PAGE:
Friday, 4 May 2012

Cornish Shrimper

SO, by pure accident I managed to scramble over a couple of boats today which I had put on my list of ‘possible’ contenders yesterday. Both boats were Cornish Shrimpers. The first one was in a broker’s yard in St Briec, a small town in Brittany ten or fifteen miles from my home base in Plouer. It turns out that this particular broker is the sole Shrimper importer in France and, thanks to his efforts, there is a sizable fleet of these craft in the neighbourhood. (There's a link to the website at the foot of this page)

For those of you unfamiliar with the Shrimper, it is a 19ft replica of the sailing fishing boats used in Cornwall UK in the 19th century. As you can imagine it is a beautiful characterful boat with great appeal to the traditionalist. She has a long shallow keel, with a retractable fin, straight stem, bowsprit, wooden mast, gaff rigged as a cutter. Yet despite her looks, she has a reputation for a good turn of speed and a respectable performance to windward. I have never sailed one but I imagine she’ll be exciting.

The Shrimper comes with inboard or an outboard in a well. Most examples seem to have black or green hull with white or cream topsides. Despite the fact that she is built in GRP, there is plenty of wood trim to emphasise her lineage. 

Sitting in the cockpit, while she was on a road trailer (unfortunately), I was impressed by the idea of an outboard in a well. From a low cost cruising point of view it seemed to offer the best of both worlds. The prop is deep and protected like an inboard, but the entire engine can be lifted out for maintenance, repair or winter storage. Accommodation is within a cabin flush with the deck, this makes for a reasonable working space near the mast but very little room within. Essentially there are two berths, separated by the keel housing and a tiny forepeak, just about large enough for a single burner gas stove. Cabin height gives you  enough room to sit without banging your head but nothing more.  Many owners have addressed the lack of accommodation by fitting boom tents to enclose the cockpit when the vessel is at rest.  On that basis, at best you would have to describe her as a ‘weekender’ rather than a cruising boat and at 19ft, she’s a bit too small for my requirements. My main reason for knocking her off my list however, is her cost. Even an old second-hand example can take £10,000 out of your pocket, so nine out of ten of these vessels will be way beyond my price range.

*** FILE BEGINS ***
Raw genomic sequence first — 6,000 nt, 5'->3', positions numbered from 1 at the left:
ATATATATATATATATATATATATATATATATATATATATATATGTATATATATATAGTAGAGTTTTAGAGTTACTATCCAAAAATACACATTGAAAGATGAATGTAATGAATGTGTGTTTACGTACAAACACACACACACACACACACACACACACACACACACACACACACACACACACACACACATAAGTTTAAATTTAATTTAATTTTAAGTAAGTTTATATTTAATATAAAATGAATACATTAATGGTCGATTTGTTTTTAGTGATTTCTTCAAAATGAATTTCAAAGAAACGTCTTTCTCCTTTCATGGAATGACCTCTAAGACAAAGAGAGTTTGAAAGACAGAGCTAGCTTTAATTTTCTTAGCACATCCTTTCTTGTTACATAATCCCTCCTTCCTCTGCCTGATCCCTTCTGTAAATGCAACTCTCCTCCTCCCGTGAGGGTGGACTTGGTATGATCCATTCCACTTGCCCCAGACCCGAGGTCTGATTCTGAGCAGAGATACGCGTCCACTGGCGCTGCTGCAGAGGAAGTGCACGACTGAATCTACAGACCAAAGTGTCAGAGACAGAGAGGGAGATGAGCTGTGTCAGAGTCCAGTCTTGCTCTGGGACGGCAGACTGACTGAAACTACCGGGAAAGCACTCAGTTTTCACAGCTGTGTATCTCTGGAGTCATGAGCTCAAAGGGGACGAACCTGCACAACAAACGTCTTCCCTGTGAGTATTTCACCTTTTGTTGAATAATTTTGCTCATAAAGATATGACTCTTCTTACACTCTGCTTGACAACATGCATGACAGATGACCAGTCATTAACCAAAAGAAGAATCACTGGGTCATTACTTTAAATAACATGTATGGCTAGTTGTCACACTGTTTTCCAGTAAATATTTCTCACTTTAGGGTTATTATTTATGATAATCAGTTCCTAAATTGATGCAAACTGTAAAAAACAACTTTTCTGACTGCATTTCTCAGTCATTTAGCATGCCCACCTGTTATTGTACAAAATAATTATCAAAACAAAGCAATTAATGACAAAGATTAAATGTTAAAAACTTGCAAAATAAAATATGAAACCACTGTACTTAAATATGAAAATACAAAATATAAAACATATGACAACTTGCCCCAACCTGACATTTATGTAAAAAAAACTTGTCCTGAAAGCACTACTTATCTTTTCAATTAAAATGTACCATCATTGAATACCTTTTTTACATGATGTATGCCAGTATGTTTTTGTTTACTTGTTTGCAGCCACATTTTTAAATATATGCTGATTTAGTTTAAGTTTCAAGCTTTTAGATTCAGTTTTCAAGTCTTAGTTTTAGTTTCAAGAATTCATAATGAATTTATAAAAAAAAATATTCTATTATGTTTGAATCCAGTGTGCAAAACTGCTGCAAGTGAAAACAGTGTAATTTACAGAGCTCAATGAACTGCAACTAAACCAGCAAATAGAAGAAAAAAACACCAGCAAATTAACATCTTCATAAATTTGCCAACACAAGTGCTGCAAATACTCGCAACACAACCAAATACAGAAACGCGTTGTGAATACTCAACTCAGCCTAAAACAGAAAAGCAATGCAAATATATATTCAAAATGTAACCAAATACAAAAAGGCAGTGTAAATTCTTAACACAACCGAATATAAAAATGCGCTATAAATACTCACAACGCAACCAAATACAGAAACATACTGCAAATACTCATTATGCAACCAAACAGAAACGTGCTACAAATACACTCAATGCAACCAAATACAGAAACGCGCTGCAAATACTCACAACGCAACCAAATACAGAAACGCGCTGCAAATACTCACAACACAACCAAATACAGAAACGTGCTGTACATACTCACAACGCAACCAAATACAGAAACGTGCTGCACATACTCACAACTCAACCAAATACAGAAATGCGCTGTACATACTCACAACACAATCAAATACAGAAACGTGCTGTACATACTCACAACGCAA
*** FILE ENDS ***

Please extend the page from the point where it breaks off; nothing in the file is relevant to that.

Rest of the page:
Or so I thought. Later in the day, I visited Livret Marina on the river Rance close to Dinan. There I found the saddest most neglected Shrimper I have ever seen. According to the local boatmen, she belongs to an eighty year old Englishman who hasn’t sailed her for years. He’s had countless offers to buy her but steadfastly refuses on the grounds that his fate, and that of the boat, are somehow mysteriously linked. In effect he believes that selling the boat will seal his fate and bring on his own demise.

In an ideal world, someone would offer to maintain the boat for him, in return for permission to sail her now and again. Unfortunately, this isn’t the right boat for me – otherwise I’d follow up the idea.

Still, I should take heart – there are craft around, potentially at the right price, if you’re prepared to look. Here's one I found within my price range. It's an old French railway carriage on a raft with an antique outboard bolted on the back. Mmmm well after some consideration - no thanks.

Maybe I should take up Michael’s comment from a few weeks ago and think about making a visit to the USA where boats seem to be cheaper.